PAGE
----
Editorial: Expanding arena of who can teach still boils down to those who ‘can’

Gov. Doug Ducey and Arizona lawmakers are taking heat for opening doors to allow more people to become school teachers.

Already, state law allows people who have special expertise in science, technology, engineering or math to teach. Now, pending the governor’s signature, the law will be expanded to those who have “expertise in a content area or subject matter.”

Critics of the move claim the governor and lawmakers are lowering the standards of those qualified to teach.

Others would contend they are, in some cases, actually raising the standards. There is an old saying that “Those who can, do. Those who can’t, teach.” While it’s never fair to paint all people in one profession with the same brush, it’s definitely true that there are those who teach specialized subjects who would be unable to hold up their end of the stick in the workplace where that specialized subject is an essential job skill.

We’ve seen it before at both the high school and college level with those who teach journalism classes, knowing full well that teacher would not be able to cut it in a newsroom.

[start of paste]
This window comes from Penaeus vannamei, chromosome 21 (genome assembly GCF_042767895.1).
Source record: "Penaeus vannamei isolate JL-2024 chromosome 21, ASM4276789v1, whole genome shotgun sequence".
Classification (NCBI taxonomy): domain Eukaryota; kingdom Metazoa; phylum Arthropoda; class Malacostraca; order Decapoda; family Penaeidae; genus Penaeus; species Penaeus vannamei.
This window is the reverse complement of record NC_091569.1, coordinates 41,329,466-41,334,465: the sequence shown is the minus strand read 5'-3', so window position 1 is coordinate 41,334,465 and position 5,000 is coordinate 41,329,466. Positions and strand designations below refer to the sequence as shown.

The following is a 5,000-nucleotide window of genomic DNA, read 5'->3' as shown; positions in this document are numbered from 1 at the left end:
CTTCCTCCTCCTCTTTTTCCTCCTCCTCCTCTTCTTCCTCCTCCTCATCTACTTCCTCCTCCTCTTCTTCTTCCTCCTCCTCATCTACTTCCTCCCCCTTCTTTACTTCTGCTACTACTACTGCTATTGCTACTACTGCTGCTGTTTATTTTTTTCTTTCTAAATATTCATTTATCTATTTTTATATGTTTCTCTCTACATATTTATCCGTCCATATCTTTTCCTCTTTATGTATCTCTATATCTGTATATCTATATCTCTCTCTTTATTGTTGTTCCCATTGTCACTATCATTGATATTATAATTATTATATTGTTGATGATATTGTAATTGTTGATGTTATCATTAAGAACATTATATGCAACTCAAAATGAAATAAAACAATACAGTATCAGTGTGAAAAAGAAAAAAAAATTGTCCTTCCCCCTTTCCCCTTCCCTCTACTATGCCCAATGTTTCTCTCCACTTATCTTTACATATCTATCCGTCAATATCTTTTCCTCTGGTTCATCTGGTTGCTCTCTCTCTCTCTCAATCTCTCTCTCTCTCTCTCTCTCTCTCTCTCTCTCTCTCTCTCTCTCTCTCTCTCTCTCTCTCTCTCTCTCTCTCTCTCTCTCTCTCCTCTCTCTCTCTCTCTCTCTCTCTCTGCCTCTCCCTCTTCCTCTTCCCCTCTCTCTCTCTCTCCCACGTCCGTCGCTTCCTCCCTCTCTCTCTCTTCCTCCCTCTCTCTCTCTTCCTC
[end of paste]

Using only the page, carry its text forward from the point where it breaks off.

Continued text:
By the same token, there are plenty of good working journalists who would fall on their face when confronted with the challenge of teaching their job skill-set to a classroom of teens. What many teachers lack in workplace experience, they more than make up for with their ability to inspire, effectively communicate and give students the ability to believe in themselves.

The same holds true for various professions across the board.

What is encouraging about this move to open doors for more people to enter the teaching profession is that it takes the bureaucracy out of the teacher selection process. It provides a measure of local control over a non-traditional teacher’s professional development. It exempts a test of professional proficiency for those who want to come in through the back door to the teaching profession. It puts the decision on who is qualified in the lap of local school superintendents instead of the state Department of Education, which – it bears emphasis -- is a joke to many in the teaching profession.

Further, it creates the same kind of playing field for professionals who want to enter the teaching profession as it does for school teachers who want to test their skills in a non-teaching workplace.

The proof is in performance. You rise to the occasion and you prove you belong, or you find a new job.

You prove you “can.”

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